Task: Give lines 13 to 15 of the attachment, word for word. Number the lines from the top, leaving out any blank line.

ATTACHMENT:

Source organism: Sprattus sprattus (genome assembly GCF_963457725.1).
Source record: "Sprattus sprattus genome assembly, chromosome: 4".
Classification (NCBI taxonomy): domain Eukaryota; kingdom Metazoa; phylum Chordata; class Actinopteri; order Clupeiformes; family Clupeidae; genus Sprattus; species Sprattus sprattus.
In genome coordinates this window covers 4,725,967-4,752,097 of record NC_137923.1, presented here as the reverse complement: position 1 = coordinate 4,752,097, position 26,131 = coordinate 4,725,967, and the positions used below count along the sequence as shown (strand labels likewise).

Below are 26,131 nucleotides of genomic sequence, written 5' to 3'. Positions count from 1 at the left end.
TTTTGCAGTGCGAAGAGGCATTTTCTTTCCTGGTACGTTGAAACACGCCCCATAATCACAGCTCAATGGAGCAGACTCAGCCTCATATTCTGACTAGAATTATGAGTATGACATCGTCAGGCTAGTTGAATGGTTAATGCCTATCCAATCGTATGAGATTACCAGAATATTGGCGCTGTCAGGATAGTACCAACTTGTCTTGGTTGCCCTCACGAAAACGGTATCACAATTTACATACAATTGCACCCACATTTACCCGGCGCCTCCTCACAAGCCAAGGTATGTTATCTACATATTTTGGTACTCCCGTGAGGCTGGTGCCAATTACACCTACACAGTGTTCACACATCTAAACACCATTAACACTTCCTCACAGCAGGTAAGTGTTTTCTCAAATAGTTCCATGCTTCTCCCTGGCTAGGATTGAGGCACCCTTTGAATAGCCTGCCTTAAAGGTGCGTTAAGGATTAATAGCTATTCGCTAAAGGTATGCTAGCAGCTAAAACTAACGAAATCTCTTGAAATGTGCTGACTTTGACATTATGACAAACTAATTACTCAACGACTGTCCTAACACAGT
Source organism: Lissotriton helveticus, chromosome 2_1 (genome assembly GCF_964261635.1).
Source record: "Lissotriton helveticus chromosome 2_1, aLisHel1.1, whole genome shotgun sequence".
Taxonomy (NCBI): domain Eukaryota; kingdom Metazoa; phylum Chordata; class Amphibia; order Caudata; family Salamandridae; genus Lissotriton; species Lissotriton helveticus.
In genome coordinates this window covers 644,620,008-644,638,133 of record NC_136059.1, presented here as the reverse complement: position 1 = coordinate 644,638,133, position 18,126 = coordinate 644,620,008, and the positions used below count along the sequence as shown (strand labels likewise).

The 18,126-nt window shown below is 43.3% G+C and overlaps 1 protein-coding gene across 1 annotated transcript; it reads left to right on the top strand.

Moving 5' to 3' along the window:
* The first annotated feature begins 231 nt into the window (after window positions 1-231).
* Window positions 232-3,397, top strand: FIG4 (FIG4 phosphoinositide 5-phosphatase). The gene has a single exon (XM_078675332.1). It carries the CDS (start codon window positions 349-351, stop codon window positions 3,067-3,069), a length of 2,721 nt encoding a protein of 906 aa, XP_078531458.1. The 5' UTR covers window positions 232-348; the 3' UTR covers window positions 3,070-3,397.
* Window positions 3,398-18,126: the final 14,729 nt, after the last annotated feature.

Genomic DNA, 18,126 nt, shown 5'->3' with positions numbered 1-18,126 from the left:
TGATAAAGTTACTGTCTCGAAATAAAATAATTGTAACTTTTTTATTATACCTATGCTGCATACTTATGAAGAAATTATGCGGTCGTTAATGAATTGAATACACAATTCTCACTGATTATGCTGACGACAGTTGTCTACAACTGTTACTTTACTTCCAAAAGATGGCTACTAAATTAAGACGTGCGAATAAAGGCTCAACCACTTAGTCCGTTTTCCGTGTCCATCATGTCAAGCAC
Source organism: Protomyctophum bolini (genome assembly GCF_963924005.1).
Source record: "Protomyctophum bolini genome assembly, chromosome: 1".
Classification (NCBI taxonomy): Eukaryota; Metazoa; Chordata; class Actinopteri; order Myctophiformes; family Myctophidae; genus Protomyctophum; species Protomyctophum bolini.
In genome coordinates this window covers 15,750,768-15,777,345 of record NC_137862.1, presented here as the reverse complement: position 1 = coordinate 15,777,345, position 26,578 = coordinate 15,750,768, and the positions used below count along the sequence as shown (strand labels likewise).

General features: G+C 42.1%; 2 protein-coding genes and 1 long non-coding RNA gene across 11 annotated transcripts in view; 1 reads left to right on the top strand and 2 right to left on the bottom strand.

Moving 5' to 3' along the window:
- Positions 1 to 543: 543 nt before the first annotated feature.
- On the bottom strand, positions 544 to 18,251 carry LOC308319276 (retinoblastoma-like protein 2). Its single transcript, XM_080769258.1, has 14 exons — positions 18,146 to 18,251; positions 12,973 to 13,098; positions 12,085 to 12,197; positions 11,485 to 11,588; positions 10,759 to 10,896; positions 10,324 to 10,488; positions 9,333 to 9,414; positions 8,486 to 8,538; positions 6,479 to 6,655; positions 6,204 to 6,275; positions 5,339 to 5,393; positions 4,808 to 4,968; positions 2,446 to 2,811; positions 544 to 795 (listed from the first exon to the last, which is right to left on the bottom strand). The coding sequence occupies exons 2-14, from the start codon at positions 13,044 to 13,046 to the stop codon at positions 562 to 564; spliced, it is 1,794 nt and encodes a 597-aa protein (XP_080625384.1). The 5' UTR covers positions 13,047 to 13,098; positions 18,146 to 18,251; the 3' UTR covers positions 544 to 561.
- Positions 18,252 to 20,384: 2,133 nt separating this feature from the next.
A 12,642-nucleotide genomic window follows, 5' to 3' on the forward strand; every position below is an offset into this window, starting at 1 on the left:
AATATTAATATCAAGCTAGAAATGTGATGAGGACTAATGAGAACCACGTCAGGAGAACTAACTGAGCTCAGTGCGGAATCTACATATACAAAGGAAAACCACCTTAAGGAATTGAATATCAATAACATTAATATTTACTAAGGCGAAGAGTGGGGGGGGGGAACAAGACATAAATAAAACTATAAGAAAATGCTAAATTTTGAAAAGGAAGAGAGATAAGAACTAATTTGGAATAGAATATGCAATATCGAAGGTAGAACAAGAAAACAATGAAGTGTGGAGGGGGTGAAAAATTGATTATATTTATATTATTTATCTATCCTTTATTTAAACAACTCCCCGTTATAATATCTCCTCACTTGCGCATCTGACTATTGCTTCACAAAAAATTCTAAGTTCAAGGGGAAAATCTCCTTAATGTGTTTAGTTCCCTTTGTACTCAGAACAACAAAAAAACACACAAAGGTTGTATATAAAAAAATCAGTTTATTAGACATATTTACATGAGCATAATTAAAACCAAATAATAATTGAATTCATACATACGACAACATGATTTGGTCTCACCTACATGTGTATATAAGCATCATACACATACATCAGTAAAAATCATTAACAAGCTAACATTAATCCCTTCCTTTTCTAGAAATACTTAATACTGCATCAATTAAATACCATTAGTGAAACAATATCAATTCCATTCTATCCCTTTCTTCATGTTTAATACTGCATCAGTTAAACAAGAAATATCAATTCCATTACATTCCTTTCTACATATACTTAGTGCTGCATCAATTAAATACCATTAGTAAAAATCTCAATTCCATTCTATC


* The first annotated feature begins 231 nt into the window (after window positions 1-231).
* Window positions 232-3,397, top strand: FIG4 (FIG4 phosphoinositide 5-phosphatase). The gene has a single exon (XM_078675332.1). It carries the CDS (start codon window positions 349-351, stop codon window positions 3,067-3,069), a length of 2,721 nt encoding a protein of 906 aa, XP_078531458.1. The 5' UTR covers window positions 232-348; the 3' UTR covers window positions 3,070-3,397.
* Window positions 3,398-18,126: the final 14,729 nt, after the last annotated feature.